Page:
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Metaphors and Similes in Business Writing

How To Use Metaphors and Similes

Metaphors and similes can make your business writing interesting to read, more memorable, more efficient, and more convincing. If you're brave enough to use one and you're sure it's appropriate, the advantages are notable.
"Metaphors have a way of holding the most truth in the least space."
(American author Orson Scott Card)
Let's remind ourselves what metaphors and similes are.

Metaphors

A metaphor associates two concepts by stating that one of them is the other. For example:
  • Her eyes were darting searchlights, scanning the room for her rival.
Here are two metaphors by famous people:
  • "Conscience is a man's compass." (Dutch post-Impressionist painter Vincent van Gogh, 1853–1890)
  • "All religions, arts and sciences are branches of the same tree." (Theoretical physicist Albert Einstein, 1879–1955)
Also, if something is being described (NB not compared but described) in a way that it literally is not, then you're looking at a metaphor. So, "an icy stare" is a metaphor, but "an icy stair" isn't. "A stare like ice" isn't one either. That's a comparison. It's a simile.

Similes

A simile compares two things by saying one is like the other, or one is as the other.
  • Her eyes were like darting searchlights, scanning the room for her rival.
Here are two similes by famous people:
  • "A room without books is like a body without a soul." (Roman philosopher Marcus Tullius Cicero, 106 BC–43 BC)
  • "Writing about music is like dancing about architecture." (Often attributed to English singer-songwriter Elvis Costello)
Below is an example from a business brochure that had just spent two paragraphs explaining the benefits of acquiring local knowledge before operating in a new environment:
  • "There are two quick ways to determine whether new waters are shark-infested: swim around to have a look or ask the locals."
This sentence is a metaphor for the idea explained at length in the brochure. The aim of the metaphor is to help explain a more complex idea and to make it more memorable.

Why Are Metaphors and Similes Effective?

If you read the section on biases (especially anchoring), you will quickly notice that people do not like to make decisions in a vacuum. They like to make comparisons, and they like supporting evidence. As well as making your writing more interesting to read, metaphors and similes can provide both of those things. Imagine you wrote this simile:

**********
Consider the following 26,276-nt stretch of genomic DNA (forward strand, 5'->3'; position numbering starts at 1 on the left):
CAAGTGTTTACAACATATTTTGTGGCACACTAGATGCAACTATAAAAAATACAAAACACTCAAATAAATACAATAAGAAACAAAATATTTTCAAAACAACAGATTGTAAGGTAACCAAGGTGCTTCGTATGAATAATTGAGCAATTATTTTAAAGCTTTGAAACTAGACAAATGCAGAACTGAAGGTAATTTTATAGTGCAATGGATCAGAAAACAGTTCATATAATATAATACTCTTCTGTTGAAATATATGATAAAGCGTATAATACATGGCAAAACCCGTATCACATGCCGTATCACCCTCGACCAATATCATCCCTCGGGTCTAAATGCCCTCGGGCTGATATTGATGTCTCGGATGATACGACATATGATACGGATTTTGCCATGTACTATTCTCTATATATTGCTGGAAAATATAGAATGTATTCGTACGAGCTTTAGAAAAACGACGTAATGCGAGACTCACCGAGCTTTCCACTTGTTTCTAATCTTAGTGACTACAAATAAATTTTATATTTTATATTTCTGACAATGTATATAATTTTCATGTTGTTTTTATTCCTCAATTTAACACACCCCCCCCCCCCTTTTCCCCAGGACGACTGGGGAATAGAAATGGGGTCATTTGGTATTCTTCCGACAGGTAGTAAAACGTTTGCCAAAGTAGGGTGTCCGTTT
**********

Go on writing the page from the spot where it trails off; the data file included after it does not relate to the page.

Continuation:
• "Plan A would be like throwing the pilot out of a stricken aircraft to make it lighter."
In reality, Plan A might be quite complex, and your simile might be somewhat simplistic, but your readers now know exactly where you stand on the issue. By offering a simple, memorable comparison, your readers will anchor to that simile when the time comes to consider the merits of plan A.

This is good stuff, so let's really get to the bottom of it. The idea of throwing the pilot out is madness. It's undeniable madness, and everyone agrees. If the simile is a good enough fit, lots of that agreement about the undeniable madness will bleed across onto Plan A. You are now not talking about Plan A directly, but about something far easier to explain. A good simile will "hijack" an idea. They are powerful things.

Bear in mind though that your readers will quite unimpressed if you use what they perceive as an old metaphor or simile. Look at these similes:

"A printer without ink is as much use as:

(1) a chocolate teapot
(2) a handbrake on a submarine
(3) an ashtray on a motorbike."


Take your pick. Actually, don't. These similes are old. You will only be showcasing your intellectual limitations if you use clichés like these. At some point (probably back in the 1980s), these similes were considered novel, but they're now overused. They're tired. Doubtless some people will think "A chocolate teapot? That's quite funny. I've never heard that before." Here's the point: If you didn't make it up yourself, ask around to test the freshness of your simile or metaphor.